Friday, January 15, 2010

The Green Baby-Part 3- Play time and conclusions

Children are exposed to a lot more than what they eat. They are always sticking stuff in their mouths. If 2007 lead paint scare taught us nothing, we should be at least weary that there is no legislation to regulate the manufacture of lead based toys.

The author of the book Growing up Green, recommends sticking with a few good toys rather than bombarding our children with a ton of toys that aren't good for them. She suggests wooden ones with natural lacquers. She says not to use battery-operated toys because batteries are not good for the environment. She also suggests not using teething rings because the plastic is harmful for the babies. She says metal toy trains and metal costume jewelry is bad. And she warns against using things like keys and make-up as toys. She says to look for toys that don't have PVC, phthalate, and foraldehyde. She also encourages parent to buy toys made in the US. We have stricter guidelines, we would be using less fossil fuels to ship toys, and we would be supporting jobs on our own soil.

For older children, exercise should be incorporated into their lives rather than tv and video games (my hubby is cringing I can see it now; I love you but you know you like your video games). She suggests sports or other types of organized fitness, but also for moments of free play. Unlike adults, children should have frequent and short bursts of physical activity. Simply taking a child outside to play or going for family walks is awesome.

Teens should strive to use healthy personal care products, eat a healthy diet, and incorporate exercise as well.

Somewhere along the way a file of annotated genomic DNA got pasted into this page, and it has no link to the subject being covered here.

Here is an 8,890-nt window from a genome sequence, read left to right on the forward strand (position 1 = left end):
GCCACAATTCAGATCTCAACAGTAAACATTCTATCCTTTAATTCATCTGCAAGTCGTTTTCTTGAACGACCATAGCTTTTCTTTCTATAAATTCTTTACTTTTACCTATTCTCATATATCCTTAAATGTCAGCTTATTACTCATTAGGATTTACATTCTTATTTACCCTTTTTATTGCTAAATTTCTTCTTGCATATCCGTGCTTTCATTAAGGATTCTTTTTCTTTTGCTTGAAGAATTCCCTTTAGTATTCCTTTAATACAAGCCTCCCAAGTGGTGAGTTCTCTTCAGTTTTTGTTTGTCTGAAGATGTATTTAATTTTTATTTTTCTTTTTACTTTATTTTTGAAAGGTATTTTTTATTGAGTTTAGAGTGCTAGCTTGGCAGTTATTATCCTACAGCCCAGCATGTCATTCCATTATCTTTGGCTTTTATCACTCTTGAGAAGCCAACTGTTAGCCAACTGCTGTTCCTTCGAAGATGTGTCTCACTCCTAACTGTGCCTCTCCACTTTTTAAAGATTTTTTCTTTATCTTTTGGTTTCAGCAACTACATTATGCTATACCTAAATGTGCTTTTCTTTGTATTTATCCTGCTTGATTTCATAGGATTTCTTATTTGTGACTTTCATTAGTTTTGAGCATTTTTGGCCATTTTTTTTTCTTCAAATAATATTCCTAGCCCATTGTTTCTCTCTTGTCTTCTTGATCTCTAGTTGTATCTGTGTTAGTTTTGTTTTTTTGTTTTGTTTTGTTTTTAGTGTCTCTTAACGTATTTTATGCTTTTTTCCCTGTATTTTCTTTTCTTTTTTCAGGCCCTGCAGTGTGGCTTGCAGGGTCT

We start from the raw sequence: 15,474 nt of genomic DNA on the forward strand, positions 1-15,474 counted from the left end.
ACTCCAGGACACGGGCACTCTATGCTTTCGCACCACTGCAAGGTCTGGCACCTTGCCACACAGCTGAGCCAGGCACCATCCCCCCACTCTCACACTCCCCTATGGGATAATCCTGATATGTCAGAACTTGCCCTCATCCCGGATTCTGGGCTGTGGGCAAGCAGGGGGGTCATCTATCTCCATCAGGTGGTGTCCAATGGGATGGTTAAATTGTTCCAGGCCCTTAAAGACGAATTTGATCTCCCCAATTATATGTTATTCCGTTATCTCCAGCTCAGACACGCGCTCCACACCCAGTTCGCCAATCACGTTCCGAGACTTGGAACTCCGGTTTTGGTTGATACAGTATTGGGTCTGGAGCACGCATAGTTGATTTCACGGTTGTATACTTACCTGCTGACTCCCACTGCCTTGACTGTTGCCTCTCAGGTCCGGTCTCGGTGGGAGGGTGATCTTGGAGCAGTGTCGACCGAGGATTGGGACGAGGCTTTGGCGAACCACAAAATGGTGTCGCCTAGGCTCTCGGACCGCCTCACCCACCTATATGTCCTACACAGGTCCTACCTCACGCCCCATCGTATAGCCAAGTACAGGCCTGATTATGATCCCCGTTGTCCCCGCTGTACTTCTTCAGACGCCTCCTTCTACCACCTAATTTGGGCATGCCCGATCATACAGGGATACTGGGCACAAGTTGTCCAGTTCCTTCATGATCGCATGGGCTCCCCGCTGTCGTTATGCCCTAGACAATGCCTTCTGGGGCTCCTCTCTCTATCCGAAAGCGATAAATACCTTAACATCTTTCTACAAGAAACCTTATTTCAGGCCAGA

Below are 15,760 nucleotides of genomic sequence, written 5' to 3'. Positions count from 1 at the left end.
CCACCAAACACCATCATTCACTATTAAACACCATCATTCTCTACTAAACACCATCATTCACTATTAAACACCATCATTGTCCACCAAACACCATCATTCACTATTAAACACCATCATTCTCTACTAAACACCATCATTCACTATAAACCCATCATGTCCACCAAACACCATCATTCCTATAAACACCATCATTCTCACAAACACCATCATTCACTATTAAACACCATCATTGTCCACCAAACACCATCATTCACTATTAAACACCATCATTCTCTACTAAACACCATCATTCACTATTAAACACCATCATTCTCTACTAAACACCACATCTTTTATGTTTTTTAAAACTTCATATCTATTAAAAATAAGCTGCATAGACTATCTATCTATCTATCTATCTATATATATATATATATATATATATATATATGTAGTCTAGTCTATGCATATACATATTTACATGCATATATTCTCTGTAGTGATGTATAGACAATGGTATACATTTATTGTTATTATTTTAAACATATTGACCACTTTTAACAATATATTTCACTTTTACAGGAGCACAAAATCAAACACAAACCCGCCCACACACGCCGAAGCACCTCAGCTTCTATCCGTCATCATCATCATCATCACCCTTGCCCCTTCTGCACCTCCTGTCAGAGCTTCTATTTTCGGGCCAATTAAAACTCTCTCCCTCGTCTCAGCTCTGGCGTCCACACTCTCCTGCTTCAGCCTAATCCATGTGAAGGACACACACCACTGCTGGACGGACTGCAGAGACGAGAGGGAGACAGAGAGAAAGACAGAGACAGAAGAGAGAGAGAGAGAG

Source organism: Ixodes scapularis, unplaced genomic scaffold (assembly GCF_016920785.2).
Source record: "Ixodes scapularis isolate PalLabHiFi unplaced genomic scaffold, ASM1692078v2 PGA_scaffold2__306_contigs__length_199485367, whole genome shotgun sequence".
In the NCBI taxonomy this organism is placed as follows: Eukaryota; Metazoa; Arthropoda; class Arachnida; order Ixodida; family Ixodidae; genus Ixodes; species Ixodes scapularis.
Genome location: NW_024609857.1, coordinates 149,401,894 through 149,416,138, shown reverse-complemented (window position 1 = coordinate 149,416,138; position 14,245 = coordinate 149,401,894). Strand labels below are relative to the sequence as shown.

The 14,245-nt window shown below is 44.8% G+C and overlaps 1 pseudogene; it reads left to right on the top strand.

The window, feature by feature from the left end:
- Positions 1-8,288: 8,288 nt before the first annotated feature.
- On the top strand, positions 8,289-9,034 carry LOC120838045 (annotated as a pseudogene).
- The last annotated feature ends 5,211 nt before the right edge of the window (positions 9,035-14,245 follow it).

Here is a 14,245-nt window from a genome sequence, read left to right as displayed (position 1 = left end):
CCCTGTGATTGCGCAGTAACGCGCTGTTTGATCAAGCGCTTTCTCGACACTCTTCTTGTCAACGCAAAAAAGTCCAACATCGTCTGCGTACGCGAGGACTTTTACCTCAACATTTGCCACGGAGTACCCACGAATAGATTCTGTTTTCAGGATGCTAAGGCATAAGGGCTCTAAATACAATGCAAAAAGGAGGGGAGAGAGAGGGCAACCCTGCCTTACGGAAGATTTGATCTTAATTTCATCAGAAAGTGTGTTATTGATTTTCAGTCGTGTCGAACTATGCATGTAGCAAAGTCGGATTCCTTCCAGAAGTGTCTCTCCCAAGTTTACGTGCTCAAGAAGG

Conclusions: I like many of the ideas that the author proposes. Many of them I have heard in the news and in various parent magazines that I've read in the waiting room. Some of the food items are little tricky for me, but I think it will be easy to try and buy organic for my child before going nuts with myself. Plus hopefully in a year or two our income will be such that our food budget can increase. Other things like investing in good toys and staying informed about vaccines and illness prevention are no brainers. It's a lot cheaper to buy a humidifier and use home remedies than it is to make constant trips to the doctor. The only concern I may run into is trying to convince the grandparents not to go overboard with cheap plastic battery-operated toys (my mom informed me that she found a sound toy that she already likes *sigh*). I also may have to fight with the pediatrician in the hospital. But it's like Ms. Imus (the author) said, if you doctor won't bother to answer your questions or tries to convince you otherwise find another doctor. Same with nurses. If they say they don't have the insert of the vaccine, pick your stuff up and leave. All vaccines have an insert just like any other medication. Children don't need all those vaccines at once. My child is very unlikely going to be exposed in the first two months of life to HepB. It's just that simple. And chicken pox did not kill me. And measles did not kill my mom.

6 comments:

  1. Agreed... but pointing out something you said about toys that will be an issue. Family. They will bombard you with toys and its about impossible to stick w/ only wooden/organic/eco friendly toys without being rude or coming across as nutty.. at least in my experience. But... I'm already the oddball out... and I just couldn't manage. You might have much better luck (I really hope so). Kalila has way too many toys and most of them are not my first choice. I think I am going to try to stick to the good stuff for teething toys this time... prioritize.

    Vax's.. I have a blog post on uncut in the making on that. I want to delay this time. Couldn't talk Jas into it last time but I've done more research since and think I have a better shot this time. Is good that you have the info you do now so you wont have the regrets I do. Thankfully he's on board with the ones I don't want though lol. Unfortunately Kalila did get the chickenpox and soon after (thinking we had time to research it when we didn't) I realized we did not want that one and was too late. Still unhappy about that.